Saturday, February 28, 2015

The Long Road Home

A long forgotten image comes to mind.

I am five or six, maybe seven years old. And, I am riding my 4th of July, or perhaps Memorial Day, decorated tricycle, streaming with red, white and blue crepe papers.

I am all excited to be going to the parade, especially on this particular day when I will ride my bike in it. My Mom and Dad are in on the fun too.

I like the event. I am happy and feeling very much a part of a celebratory day. Everyone around me seems equally pleased.

This is the America I will remember in a small Ohio town. I carry the memory with me always, stored along with the other memorabilia that make up the treasure chest of who I have been and who I believe I am now.

But today as this image comes to mind, it seems a bit off. Viewing it with the fresh eyes of an expanding perspective, the pleasure of the day remembered is disturbed. New Horizons’ Coffee House Conversations On Race Relations is prodding me to take a second glance at it. I am saddened by what I see.

The scene revisited now alerts me to the fact that other than the red, white and blue of my holiday decorations there is an absence of color in the picture; the color of people who are not white like me.

Now I see signs signally that I was born to “white privilege.” Oh dear, I hadn’t noticed it before!

Sameness, not sameness got to concerning me when I realized that my Jewish mother determinedly kept me apart from non-Jews. As I got older I resented this. Resented it without paying attention to others around me, less noticeable than my self-centeredness allowed me to see, who were also excluded from belonging. But for reasons their elders might not have chosen for them.

Emancipated from this circumstance, by college and then into my adulthood I rectified my situation, after all the choice was mainly mine.

Bleaching my hair blonde camouflaged my physical aspects so I could readily hide my Eastern European, Jewish roots. The Six-Day War of 1967 and my troublesome views on it offered me license to even take an anti-Israel position. Again the choice was mine or so I thought.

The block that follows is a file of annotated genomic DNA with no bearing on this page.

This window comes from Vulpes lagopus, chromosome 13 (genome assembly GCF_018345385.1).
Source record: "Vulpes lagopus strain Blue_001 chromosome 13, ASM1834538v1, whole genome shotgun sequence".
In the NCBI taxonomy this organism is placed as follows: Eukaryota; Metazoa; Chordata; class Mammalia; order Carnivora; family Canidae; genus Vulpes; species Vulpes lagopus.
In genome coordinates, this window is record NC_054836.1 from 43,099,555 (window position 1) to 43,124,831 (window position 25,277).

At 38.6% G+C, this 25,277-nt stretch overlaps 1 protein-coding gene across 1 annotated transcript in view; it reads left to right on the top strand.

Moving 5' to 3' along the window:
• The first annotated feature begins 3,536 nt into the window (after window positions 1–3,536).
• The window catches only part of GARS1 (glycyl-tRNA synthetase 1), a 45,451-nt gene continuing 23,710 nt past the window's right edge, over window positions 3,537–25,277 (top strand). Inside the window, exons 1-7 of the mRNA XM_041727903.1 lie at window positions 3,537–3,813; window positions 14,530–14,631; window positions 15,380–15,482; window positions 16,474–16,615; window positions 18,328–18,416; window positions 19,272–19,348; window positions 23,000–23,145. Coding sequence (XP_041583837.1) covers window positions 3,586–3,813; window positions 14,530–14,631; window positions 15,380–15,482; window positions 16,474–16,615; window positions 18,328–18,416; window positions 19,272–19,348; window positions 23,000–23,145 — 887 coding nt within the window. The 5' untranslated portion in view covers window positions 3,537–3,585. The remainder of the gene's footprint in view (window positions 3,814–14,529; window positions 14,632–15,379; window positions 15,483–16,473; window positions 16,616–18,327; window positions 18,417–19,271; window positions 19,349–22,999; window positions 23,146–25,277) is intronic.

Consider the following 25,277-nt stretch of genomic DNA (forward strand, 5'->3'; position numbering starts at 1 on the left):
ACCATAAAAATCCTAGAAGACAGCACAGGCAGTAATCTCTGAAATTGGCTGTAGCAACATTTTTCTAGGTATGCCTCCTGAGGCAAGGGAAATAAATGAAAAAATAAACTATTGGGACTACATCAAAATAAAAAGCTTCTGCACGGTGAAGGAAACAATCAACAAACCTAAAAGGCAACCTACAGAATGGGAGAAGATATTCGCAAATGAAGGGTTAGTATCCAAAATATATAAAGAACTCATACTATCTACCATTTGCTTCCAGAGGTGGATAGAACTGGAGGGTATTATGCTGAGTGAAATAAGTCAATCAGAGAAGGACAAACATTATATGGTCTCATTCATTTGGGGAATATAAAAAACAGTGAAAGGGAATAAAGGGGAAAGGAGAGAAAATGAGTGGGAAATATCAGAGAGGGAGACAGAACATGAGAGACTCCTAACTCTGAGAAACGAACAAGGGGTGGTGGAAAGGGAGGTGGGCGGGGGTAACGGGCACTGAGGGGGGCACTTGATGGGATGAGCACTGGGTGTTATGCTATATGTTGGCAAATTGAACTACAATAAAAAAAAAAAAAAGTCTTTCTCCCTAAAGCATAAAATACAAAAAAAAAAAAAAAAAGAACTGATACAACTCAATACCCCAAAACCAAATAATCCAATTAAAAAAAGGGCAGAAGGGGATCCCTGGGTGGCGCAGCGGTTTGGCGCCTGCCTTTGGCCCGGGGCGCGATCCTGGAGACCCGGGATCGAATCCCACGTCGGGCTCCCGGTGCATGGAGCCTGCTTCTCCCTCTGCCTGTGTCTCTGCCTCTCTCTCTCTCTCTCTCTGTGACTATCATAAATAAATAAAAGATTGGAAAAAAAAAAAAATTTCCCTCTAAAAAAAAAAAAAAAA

Later I would look back on this as also being my ticket to declaring myself as having quit being Jewish.  Still later I gave myself permission to even be anti-Semitic. Of course, now I know that one cannot quit being Jewish. Jewish born, especially of a Jewish mother, is forever Jewish, no matter what!

Still the notion that belonging or not belonging was always still up to me stayed with me.

This was, of course, long before I understood I fully understood the lethal scope of anti-Semitism. In the meantime my evolving adulthood values turned to feminism and civil rights. The war in Viet Nam was of less immediate concern to me. But the rifle-toting, anti-war demonstrators I encountered around me in Washington on what I thought was an ordinary work day, heading for the Mall for May Day Protests, brought that circumstance more closely into my awareness.

Taking a stand for peace and social justice, thus, became a part of who I became, a long ways away from the days of my little parade decorated tricycle.

Nonetheless, outside of the days and the years immediately following the assassination of Martin Luther King, Jr. and the personal influence it had on me, I am realizing today, this very day at hand here that, in spite of my dedications to equality and bridge building across any and all barriers that divide people, what I have contributed of late to the progress of racial equity has been quite sparse.

And, especially being Jewish I should have known better. So today I am accepting that I have a long way to go if I am to truly understand my brothers and sisters of racial and ethnic difference from me. I’ve only just begun what promises to now be the beginning of a whole new chapter for me on behalf of equal rights, altruism, honor and respect for others different from myself, peace and social justice.

I’ve got to go farther than formerly to do my utmost to honor those who were not welcome to ride in my parade; a parade open only to those privileged to be white.  

I see this now, with shame and humbleness. I have been marked by white privilege. 

Monday, February 16, 2015

The Magic In “Not Seeing (Most) Others As Enemies”

There is black magic, no doubt about it, just as there is EVIL in this world; darkness and depravity. A quick view of today’s headlines broadcasts this loud and clear. Even without the horrors of ISIS commanding our attention there are all kinds of genuine threats lurking. We must be alert to these and cautious in our dealings.

There is, also, contrived magic such as high tech rock concerts present. And the fanciful magic of a trip to Disneyland. Then there is the magic of a child’s smile, the earliest flowers coming into bloom, sunshine on a bright spring day, the moon and stars overhead on a clear night.

The innate ability of humankind to produce certain forms of what might be called magic can be found in the healing practices of Native American Medicine Men and the trance dancers of the Bushmen of the Kalahari Desert. Throughout history there is evidence of rituals and traditions that produce results far beyond the ordinary.